Ever since I started exploring the idea of using a TAPI approach with Apex, something I was never quite satisfied with was Tabular Forms.
They can be a bit finicky to work with, and if you’re not careful you can break them to the point where it’s easier to recreate them from scratch rather than try to fix them (although if you understand the underlying mechanics you can fix them [there was an article about this I read recently but I can’t find it now]).
I wanted to use the stock-standard Apex tabular form, rather than something like Martin D’Souza’s approach – although I have used that a number of times with good results.
In the last week or so while making numerous improvements to my TAPI generator, and creating the new Apex API generator, I tackled again the issue of tabular forms. I had a form that was still using the built-in Apex ApplyMRU and ApplyMRD processes (which, of course, bypass my TAPI). I found that if I deleted both of these processes, and replaced them with a single process that loops over the APEX_APPLICATION.g_f0x arrays, I lose a number of Tabular Form features such as detecting which records were changed.
Instead, what ended up working (while retaining all the benefits of a standard Apex tabular form) was to create a row-level process instead. Here’s some example code that I put in this Apex process that interfaces with my Apex API:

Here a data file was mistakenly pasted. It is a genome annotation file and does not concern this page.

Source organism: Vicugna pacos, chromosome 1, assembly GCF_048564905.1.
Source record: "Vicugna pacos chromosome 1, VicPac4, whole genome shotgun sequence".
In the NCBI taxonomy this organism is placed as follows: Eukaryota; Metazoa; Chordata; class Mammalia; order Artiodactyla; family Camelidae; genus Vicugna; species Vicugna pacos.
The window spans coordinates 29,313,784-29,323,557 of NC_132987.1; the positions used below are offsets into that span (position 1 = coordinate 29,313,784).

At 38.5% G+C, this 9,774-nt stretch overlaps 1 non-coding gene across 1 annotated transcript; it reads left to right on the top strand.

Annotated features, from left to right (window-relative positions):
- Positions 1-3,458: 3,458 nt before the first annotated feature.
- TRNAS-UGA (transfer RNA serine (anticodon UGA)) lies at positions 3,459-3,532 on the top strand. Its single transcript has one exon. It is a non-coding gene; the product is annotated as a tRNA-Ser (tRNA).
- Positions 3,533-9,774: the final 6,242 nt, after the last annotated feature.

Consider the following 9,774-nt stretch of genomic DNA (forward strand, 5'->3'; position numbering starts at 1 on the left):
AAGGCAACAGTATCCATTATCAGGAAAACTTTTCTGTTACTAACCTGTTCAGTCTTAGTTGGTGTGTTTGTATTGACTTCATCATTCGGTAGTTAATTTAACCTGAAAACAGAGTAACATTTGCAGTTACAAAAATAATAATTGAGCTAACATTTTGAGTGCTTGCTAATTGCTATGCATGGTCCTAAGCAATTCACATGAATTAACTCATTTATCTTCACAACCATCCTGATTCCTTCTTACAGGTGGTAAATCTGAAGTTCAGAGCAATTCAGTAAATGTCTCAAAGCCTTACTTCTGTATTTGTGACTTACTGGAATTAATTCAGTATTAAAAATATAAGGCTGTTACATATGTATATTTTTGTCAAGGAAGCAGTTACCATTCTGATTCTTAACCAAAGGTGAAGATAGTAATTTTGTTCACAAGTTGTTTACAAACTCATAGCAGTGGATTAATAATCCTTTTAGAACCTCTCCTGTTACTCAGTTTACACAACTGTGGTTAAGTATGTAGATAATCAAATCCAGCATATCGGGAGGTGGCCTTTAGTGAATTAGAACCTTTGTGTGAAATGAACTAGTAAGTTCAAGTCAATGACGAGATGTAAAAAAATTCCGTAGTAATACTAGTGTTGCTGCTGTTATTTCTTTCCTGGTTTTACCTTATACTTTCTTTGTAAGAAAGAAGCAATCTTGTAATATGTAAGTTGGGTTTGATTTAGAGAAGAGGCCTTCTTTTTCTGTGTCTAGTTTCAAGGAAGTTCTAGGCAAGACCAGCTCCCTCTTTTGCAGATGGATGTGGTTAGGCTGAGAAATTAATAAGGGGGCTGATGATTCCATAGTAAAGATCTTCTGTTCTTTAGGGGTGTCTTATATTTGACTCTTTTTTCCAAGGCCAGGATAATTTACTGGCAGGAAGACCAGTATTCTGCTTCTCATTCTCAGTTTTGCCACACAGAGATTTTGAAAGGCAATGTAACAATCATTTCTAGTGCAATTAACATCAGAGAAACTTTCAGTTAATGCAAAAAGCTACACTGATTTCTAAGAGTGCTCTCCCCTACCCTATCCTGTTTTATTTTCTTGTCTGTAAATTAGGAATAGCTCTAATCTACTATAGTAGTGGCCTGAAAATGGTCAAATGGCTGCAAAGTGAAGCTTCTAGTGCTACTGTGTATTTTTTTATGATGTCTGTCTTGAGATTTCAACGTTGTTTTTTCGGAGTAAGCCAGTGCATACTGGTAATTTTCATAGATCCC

VENUES$APEX.apply_mr (rv => VENUES$TAPI.rv (venue_id => :VENUE_ID ,name => :NAME ,version_id => :VERSION_ID ));
The process has Execution Scope set to For Created and Modified Rows. It first calls my
TAPI.rv function to convert the individual columns from the row into an
rvtype record, which it then passes to the Apex API
apply_mr procedure. The downside to this approach is that each record is processed separately – no bulk updates; however, tabular forms are rarely used to insert or update significant volumes of data anyway so I doubt this would be of practical concern. The advantage of using the
rv function is that it means I don’t need to repeat all the column parameters for all my API procedures, making maintenance easier.
The other change that I had to make was ensure that any Hidden columns referred to in my Apply process must be set to Hidden Column (saves state) – in this case, the VERSION_ID column.
Here’s the generated Apex API apply_mr procedure:
PROCEDURE apply_mr (rv IN VENUES$TAPI.rvtype) IS r VENUES$TAPI.rowtype; BEGIN log_start('apply_mr'); UTIL.check_authorization('Operator'); IF APEX_APPLICATION.g_request = 'MULTI_ROW_DELETE' THEN IF v('APEX$ROW_SELECTOR') = 'X' THEN VENUES$TAPI.del (rv => rv); END IF; ELSE CASE v('APEX$ROW_STATUS') WHEN 'C' THEN r := VENUES$TAPI.ins (rv => rv); WHEN 'U' THEN r := VENUES$TAPI.upd (rv => rv); ELSE NULL; END CASE; END IF; log_end; EXCEPTION WHEN UTIL.application_error THEN log_end('application_error'); RAISE; WHEN OTHERS THEN UTIL.log_sqlerrm; RAISE; END apply_mr;
The code uses
APEX$ROW_STATUS to determine whether to insert or update each record. If the Delete button was pressed, it checks
APEX$ROW_SELECTOR to check that the record had been selected for delete – although it could skip that check since Apex seems to call the procedure for only the selected records anyway. The debug logs show Apex skipping the records that weren’t selected.